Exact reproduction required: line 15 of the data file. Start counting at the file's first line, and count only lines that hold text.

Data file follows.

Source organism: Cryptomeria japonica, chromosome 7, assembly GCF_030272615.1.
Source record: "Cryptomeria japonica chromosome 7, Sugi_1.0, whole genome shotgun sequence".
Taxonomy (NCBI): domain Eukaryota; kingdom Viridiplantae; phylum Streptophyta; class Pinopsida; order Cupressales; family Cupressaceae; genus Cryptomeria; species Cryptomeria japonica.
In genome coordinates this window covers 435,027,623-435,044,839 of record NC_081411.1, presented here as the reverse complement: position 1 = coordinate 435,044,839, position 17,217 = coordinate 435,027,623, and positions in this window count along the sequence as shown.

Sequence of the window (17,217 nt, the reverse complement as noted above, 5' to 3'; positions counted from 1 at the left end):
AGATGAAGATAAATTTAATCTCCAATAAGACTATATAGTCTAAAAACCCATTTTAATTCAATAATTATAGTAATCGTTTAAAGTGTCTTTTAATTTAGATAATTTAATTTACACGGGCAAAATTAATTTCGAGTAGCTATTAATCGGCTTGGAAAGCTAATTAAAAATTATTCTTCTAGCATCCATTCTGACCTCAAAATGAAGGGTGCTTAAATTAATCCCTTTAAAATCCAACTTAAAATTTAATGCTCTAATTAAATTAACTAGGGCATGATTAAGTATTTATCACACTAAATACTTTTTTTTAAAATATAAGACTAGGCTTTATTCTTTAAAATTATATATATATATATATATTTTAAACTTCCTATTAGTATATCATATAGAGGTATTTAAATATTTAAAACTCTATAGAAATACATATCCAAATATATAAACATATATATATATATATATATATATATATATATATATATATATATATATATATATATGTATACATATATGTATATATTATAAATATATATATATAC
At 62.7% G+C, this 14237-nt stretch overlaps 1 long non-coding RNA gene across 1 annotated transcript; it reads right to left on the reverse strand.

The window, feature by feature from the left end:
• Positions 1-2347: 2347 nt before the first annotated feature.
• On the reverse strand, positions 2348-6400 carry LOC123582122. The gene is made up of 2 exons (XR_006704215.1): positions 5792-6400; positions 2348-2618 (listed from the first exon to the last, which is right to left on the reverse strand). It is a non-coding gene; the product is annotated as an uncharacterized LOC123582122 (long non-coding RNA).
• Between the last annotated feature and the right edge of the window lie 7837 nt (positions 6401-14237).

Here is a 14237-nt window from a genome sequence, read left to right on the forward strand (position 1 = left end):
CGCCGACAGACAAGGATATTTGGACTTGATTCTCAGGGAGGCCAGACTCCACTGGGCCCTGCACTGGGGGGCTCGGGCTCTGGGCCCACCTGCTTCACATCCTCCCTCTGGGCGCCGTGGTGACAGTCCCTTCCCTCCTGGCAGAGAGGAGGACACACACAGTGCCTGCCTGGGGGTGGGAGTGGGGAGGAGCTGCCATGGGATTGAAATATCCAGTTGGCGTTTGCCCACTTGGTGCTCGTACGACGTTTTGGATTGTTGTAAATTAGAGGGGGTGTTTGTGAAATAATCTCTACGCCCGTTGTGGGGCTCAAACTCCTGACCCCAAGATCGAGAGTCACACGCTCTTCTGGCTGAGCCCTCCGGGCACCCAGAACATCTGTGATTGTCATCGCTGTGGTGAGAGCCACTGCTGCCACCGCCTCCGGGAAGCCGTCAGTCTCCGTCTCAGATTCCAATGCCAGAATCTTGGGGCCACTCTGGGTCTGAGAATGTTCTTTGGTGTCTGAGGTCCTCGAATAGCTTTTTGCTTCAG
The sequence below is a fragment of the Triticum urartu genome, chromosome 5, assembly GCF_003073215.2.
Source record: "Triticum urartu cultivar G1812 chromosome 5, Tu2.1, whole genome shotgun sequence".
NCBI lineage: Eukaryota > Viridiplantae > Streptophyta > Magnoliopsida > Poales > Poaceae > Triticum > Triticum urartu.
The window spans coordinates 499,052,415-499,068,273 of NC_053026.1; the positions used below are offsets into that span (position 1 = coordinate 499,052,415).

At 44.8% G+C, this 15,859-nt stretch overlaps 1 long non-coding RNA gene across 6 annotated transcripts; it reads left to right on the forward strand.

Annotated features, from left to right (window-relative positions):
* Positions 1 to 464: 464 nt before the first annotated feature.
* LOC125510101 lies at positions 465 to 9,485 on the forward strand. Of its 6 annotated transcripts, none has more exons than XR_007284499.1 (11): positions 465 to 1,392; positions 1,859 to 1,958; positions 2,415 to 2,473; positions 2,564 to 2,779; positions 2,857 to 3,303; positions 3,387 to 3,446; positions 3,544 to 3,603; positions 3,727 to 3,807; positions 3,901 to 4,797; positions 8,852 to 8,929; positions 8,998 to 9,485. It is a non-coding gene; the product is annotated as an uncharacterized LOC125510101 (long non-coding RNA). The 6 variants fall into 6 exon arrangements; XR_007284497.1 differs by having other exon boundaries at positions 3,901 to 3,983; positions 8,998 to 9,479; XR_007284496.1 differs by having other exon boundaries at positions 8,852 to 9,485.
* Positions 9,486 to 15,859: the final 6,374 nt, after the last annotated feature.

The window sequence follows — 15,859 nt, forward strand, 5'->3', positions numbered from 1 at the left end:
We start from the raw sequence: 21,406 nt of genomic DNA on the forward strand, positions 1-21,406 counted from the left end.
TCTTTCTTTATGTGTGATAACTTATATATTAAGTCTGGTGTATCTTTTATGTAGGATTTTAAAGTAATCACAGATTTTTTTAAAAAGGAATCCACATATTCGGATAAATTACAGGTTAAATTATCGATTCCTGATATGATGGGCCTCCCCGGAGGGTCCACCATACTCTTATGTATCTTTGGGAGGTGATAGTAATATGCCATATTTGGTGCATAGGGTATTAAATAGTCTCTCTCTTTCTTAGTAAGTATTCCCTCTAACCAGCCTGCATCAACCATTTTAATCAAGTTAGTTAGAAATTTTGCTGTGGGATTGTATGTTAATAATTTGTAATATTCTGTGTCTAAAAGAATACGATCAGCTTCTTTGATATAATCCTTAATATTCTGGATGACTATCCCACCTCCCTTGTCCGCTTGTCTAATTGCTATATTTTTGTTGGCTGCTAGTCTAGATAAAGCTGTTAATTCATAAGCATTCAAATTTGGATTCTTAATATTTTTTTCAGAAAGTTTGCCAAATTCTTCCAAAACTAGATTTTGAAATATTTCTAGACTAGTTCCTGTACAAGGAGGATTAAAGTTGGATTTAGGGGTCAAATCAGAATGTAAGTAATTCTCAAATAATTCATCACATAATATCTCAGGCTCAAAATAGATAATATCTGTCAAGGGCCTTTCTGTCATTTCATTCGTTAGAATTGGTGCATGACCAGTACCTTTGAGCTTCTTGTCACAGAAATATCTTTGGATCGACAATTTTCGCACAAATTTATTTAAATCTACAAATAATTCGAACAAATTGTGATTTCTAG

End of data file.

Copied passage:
Source record: "Triticum urartu cultivar G1812 chromosome 5, Tu2.1, whole genome shotgun sequence".